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Oracle Scheduling Migrating from dbms_job to dbms_scheduler

Oracle Tips by Burleson Consulting

Migrating from dbms_job to dbms_scheduler

This section will introduce options available for migrating jobs from the dbms_job package to the dbms_scheduler package.  Depending on how simple or complex the process is, it is a matter of personal preference how far through this migration process to go.

Since Oracle 10g and beyond supports both the dbms_job and dbms_scheduler packages, it may be wise to continue running existing jobs until familiar with all the features of the new scheduler.  This ?do nothing? approach is only a temporary option as the original scheduler is retained for backwards compatibility only.  There is no guarantee that it will be present in future versions of the database, so take steps now to future-proof the system.

When deciding to start converting jobs, the easiest option is to use the new scheduler the same way the old one was used.  In previous sections, a simple example of each scheduling mechanism was presented.

-- Old scheduler.

  DBMS_JOB.submit (
    job       => :l_job,
    what      => 'BEGIN NULL; /* Do Nothing */ END;',
    next_date => SYSDATE,
    interval  => 'SYSDATE + 1 /* 1 Day */');   

PRINT l_job

-- New scheduler.

  DBMS_SCHEDULER.create_job (
    job_name        => 'dummy_job',
    job_type        => 'PLSQL_BLOCK',
    job_action      => 'BEGIN NULL; /* Do Nothing */ END;',
    start_date      => SYSTIMESTAMP,
    repeat_interval => 'SYSTIMESTAMP + 1 /* 1 Day */');

By comparing these examples, it is noted that conversion of basic jobs is quite simple, involving the following steps:

* Define a meaningful job_name for the new job.

* Assign a job_action of PLSQL_BLOCK.

* Use the what value from the old job as the job_action value in the new job.

* Use SYSTIMESTAMP for the start_date value.

* Use the interval value from the old job as the repeat_interval value in the new job, making sure the result of the expression is a TIMESTAMP not a DATE.

Once this conversion has been completed for all jobs, there is freedom from using the old scheduler, so the job_queue_processes parameter can now be set to zero.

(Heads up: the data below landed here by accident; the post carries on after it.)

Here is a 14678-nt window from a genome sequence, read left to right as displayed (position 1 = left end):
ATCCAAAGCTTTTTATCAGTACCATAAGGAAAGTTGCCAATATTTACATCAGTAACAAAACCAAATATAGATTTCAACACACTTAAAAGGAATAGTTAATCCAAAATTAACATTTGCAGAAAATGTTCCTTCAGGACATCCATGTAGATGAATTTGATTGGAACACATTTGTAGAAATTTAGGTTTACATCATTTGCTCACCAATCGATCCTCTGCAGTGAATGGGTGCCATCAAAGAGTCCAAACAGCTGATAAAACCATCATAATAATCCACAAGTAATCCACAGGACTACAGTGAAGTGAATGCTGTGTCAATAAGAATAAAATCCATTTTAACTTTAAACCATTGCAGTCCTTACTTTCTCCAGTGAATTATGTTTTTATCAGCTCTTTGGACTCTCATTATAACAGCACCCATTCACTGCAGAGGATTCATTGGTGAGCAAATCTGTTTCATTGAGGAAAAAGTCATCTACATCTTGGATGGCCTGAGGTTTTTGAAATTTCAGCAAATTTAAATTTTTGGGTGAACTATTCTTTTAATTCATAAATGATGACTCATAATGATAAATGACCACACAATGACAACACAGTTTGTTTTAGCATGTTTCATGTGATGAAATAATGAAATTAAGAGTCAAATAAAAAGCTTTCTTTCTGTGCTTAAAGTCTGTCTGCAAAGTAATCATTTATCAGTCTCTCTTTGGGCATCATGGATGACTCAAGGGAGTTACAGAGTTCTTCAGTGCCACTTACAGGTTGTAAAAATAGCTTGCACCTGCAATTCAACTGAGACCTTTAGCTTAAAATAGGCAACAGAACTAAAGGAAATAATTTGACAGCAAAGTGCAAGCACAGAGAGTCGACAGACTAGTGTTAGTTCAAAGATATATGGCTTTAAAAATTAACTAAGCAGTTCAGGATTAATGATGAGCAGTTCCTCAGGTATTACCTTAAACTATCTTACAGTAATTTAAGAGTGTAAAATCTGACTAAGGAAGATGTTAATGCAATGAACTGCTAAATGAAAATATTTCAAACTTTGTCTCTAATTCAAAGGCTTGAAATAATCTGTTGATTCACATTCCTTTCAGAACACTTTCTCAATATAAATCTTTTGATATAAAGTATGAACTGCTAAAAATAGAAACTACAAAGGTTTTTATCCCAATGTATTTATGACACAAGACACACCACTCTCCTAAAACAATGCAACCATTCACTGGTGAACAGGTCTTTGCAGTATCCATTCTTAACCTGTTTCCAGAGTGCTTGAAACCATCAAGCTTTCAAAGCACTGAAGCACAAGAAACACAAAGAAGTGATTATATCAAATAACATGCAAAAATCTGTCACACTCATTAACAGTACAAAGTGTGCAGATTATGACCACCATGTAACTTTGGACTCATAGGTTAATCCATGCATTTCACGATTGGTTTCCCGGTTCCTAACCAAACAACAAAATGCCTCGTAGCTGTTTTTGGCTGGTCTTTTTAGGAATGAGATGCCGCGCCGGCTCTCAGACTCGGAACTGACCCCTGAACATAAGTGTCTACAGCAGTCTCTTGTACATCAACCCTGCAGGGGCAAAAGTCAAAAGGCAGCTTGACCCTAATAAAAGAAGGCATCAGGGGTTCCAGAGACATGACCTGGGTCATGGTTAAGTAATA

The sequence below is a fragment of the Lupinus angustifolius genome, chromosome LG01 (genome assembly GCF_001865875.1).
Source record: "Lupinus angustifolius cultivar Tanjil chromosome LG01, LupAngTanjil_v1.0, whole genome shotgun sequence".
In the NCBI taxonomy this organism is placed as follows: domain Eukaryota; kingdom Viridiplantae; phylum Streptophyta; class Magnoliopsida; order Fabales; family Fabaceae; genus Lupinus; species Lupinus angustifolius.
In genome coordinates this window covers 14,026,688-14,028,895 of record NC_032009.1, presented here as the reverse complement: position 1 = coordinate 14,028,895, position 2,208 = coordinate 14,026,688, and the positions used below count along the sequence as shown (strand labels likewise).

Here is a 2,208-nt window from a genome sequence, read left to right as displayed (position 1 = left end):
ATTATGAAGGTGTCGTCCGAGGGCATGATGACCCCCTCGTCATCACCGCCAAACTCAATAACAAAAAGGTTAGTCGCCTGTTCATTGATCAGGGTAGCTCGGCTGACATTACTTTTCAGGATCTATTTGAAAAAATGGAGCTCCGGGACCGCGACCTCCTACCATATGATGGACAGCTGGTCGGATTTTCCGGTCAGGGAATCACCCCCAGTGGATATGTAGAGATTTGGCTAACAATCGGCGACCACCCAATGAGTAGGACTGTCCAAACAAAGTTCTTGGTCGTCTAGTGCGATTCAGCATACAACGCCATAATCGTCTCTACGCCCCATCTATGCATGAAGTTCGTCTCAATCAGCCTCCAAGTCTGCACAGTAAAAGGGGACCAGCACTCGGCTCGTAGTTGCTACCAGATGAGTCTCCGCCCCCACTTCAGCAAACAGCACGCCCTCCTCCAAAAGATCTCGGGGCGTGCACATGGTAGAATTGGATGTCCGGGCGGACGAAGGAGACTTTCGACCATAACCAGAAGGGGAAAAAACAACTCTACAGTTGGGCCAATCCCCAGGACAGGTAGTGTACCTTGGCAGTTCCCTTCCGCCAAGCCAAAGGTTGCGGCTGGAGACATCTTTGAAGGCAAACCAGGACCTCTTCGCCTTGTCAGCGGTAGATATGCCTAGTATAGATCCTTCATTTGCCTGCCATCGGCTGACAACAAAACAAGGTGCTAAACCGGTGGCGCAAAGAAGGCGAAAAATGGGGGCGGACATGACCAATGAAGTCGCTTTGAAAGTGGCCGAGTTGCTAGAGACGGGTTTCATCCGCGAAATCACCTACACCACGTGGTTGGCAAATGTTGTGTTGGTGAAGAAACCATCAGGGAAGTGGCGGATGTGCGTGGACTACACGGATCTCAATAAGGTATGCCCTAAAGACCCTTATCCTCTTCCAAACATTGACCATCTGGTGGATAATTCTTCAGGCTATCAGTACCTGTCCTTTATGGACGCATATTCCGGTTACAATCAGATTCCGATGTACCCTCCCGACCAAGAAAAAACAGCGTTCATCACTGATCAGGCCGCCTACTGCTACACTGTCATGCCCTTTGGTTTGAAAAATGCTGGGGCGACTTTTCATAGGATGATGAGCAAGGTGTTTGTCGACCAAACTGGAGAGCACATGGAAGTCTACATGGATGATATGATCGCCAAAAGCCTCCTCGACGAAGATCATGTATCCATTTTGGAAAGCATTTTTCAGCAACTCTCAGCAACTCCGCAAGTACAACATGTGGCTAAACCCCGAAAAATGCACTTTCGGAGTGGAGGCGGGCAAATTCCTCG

alter system set job_queue_processes=0;

Next, the use of the calendar syntax to replace the PL/SQL expressions used in the repeat_interval should be investigated.  The calendar syntax is easier to read than a PL/SQL expression and always results in a specific run time, rather than a drifting interval.  The previous repeat_interval value could be altered as shown below, scheduling the job to run every day at 6:00 a.m.

repeat_interval => ?freq=daily; byhour=6; byminute=0; bysecond=0?

Once the basic jobs are converted, the next step might be to identify common job_action and repeat_interval values that can be used to create programs and schedules, respectively.  The job definitions can then be revised to use these sharable components, allowing a single point for management of job definitions.

If control of the resources allocated to jobs is desired, related jobs can be grouped into job classes which are linked to specific resource consumer groups.  In addition, window definitions permit automatic switching of the server?s active resource plan, which allows the automatic process of altering resource usage over time.


This is an excerpt from the book "Oracle Job Scheduling" by Dr. Tim Hall.

You can buy it direct from the publisher for 30%-off and get instant access to the code depot of Oracle job scheduling scripts.


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